In the News – With crackdown, N. Korea puts a hold on defectors

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In the News – With crackdown, N. Korea puts a hold on defectors

By , Published: July 21

SEOUL — With tighter border security and harsher punishments for those who cross into China, North Korea has forced a swift and drastic drop-off in defections this year, according to aid groups and South Korean officials.

The crackdown, they say, coincides with the rise of new leader Kim Jong Eun, and suggests that his authoritarian police state is not only worried about people leaving the country, but also strong enough to stop them.

As many as 20,000 additional soldiers have been dispatched to the Chinese border, according to Seoul’s Open Radio for North Korea, which has a network of contacts in the North. Those guards, threatened with punishment of their own, have become less willing to take bribes from would-be defectors, other aid groups say.

As a result, outside experts say, the number of North Koreans entering the South after a circuitous journey through China is plummeting.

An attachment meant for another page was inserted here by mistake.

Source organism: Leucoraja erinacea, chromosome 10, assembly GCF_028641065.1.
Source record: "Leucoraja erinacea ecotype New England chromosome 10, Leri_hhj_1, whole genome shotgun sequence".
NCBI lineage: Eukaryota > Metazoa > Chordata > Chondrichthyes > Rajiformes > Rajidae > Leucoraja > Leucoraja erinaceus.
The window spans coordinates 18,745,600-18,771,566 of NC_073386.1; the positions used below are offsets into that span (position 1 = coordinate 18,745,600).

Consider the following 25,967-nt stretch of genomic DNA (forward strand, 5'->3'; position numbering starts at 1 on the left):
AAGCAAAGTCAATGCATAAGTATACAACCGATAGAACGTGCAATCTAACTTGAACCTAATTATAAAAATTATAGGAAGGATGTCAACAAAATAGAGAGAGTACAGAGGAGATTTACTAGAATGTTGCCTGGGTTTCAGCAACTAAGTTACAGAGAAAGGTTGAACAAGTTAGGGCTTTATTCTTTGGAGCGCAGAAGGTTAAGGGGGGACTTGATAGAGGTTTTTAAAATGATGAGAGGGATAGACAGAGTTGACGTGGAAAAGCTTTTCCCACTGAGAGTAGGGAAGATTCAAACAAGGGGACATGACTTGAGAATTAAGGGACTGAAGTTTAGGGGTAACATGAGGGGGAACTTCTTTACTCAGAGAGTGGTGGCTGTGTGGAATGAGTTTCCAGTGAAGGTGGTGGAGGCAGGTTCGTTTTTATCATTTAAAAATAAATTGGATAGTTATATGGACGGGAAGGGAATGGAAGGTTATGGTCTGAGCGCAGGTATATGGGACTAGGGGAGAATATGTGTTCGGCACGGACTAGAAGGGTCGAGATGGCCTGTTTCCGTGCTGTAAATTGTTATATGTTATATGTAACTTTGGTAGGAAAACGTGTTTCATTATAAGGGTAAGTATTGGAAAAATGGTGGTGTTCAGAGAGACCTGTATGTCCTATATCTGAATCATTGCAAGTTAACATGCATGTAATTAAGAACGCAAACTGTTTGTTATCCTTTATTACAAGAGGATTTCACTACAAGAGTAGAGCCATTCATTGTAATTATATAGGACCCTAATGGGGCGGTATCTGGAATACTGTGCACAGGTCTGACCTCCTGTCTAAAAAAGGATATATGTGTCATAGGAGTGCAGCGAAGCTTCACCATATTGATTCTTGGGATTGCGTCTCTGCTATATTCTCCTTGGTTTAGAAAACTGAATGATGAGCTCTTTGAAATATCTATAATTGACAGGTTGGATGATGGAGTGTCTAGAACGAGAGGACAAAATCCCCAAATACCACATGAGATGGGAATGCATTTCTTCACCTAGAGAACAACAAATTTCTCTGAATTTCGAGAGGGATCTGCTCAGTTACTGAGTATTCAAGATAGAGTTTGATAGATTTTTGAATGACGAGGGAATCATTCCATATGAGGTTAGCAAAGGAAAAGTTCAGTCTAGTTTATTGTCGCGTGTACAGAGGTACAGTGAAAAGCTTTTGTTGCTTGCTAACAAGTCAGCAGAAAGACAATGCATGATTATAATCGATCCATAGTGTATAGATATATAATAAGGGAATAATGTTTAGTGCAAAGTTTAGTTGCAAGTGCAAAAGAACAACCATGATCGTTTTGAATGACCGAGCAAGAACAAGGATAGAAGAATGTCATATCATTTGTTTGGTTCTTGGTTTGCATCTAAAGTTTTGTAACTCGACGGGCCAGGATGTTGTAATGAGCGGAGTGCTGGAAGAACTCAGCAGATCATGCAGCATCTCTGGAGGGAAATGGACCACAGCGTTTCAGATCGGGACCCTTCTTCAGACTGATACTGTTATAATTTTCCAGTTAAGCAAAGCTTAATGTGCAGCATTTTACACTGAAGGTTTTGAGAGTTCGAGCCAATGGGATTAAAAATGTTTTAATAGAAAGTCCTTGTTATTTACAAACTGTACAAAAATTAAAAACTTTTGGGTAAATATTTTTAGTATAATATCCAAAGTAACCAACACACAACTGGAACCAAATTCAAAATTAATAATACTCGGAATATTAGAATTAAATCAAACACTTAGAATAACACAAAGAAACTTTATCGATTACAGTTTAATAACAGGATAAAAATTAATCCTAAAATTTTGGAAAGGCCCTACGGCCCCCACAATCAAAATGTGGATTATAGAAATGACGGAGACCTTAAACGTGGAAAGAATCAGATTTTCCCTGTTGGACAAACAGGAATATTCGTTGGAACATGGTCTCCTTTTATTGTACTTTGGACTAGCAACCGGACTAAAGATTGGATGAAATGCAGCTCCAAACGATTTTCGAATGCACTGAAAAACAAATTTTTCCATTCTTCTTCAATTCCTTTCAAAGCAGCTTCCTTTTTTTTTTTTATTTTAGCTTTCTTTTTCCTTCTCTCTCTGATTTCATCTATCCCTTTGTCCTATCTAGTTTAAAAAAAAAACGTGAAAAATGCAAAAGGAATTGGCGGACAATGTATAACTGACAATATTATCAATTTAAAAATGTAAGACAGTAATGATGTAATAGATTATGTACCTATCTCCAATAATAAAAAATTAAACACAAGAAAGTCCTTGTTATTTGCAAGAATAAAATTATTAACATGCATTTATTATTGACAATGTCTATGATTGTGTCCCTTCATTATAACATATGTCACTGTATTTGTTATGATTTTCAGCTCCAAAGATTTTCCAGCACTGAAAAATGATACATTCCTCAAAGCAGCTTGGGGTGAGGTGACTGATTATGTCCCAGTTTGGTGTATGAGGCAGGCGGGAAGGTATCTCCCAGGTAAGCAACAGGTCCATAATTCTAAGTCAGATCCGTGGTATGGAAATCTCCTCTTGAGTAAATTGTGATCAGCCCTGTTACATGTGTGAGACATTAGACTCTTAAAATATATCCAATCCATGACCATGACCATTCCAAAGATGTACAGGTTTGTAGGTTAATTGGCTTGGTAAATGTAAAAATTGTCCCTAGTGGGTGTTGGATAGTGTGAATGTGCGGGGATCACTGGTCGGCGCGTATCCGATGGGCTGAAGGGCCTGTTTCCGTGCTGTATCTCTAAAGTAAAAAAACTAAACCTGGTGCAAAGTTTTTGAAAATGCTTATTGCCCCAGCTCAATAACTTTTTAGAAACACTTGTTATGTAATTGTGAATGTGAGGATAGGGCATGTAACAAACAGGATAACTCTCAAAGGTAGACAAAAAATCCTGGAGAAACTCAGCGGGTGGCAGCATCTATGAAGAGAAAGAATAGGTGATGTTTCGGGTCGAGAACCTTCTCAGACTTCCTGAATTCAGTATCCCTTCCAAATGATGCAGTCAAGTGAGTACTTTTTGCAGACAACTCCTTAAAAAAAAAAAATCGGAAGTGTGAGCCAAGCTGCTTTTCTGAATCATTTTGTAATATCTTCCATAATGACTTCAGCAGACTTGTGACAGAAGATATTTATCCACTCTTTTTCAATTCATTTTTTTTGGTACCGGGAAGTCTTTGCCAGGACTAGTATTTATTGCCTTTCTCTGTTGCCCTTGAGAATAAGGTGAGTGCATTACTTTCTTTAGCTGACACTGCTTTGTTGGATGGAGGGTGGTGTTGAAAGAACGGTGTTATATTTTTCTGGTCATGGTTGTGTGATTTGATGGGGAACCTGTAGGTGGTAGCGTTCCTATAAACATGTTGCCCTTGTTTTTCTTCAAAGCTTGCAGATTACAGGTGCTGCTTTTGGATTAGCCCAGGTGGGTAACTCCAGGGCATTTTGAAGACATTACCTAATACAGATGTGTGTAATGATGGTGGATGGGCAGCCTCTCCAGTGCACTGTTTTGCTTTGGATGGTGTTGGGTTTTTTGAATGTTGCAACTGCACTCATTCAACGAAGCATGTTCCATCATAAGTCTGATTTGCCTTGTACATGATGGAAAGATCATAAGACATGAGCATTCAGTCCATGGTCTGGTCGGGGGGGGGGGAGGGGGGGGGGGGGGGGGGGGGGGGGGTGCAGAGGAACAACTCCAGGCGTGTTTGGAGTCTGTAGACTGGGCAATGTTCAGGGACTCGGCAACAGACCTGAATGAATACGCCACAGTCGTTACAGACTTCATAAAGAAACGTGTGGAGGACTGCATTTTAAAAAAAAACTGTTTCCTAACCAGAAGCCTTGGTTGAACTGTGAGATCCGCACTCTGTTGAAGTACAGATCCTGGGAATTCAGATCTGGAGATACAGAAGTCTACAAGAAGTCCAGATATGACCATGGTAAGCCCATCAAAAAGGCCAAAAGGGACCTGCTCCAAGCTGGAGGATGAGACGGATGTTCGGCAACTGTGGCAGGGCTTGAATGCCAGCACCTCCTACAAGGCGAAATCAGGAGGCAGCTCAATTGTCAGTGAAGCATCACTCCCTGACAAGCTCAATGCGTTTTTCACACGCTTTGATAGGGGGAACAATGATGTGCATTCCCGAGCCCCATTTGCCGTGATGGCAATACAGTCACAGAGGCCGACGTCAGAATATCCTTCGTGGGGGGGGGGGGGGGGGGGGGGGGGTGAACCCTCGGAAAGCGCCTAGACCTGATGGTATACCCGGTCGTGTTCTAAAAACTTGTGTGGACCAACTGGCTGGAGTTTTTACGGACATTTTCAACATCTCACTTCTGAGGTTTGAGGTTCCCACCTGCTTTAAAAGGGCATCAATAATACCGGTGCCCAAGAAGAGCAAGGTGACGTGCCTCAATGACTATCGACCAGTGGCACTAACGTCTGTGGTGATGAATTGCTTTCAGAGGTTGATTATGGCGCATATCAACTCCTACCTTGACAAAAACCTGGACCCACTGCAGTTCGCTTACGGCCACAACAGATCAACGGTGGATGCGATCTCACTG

Last year, 2,706 North Koreans came to the South. During the first half of this year, there have been only 751 — a 42 percent decline compared with the same period a year earlier.

The unprecedented drop off reverses a 15-year trend. The downturn is especially jarring because it challenges an underlying assumption held by many analysts in the South that the North would face an ever-mounting problem keeping people within its borders. Indeed, after the North’s famine in the mid-1990s, the number of defectors arriving in the South rose exponentially — from fewer than 100 in 1997 to more than 1,000 in 2002 to nearly 3,000 in the past few years, according to South Korea’s Ministry of Unification. Continue reading

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In the News – N. Korea condemns U.S. human rights report

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In the News – N. Korea condemns U.S. human rights report

SEOUL, May 30 (Yonhap) — North Korea has lashed out at the United States for its recent annual report critical of Pyongyang’s dismal human rights conditions, calling the move a “product of the U.S. hostile policy” toward the North.

“We bitterly condemn the despicable human rights report worked out by the U.S.,” the foreign ministry said in an English-language statement carried late Tuesday by the country’s official Korean Central News Agency.

The ministry claimed that the U.S. report is based on rumors concocted by a handful of traitors and criminals who left their homeland, referring to North Korean defectors in the South.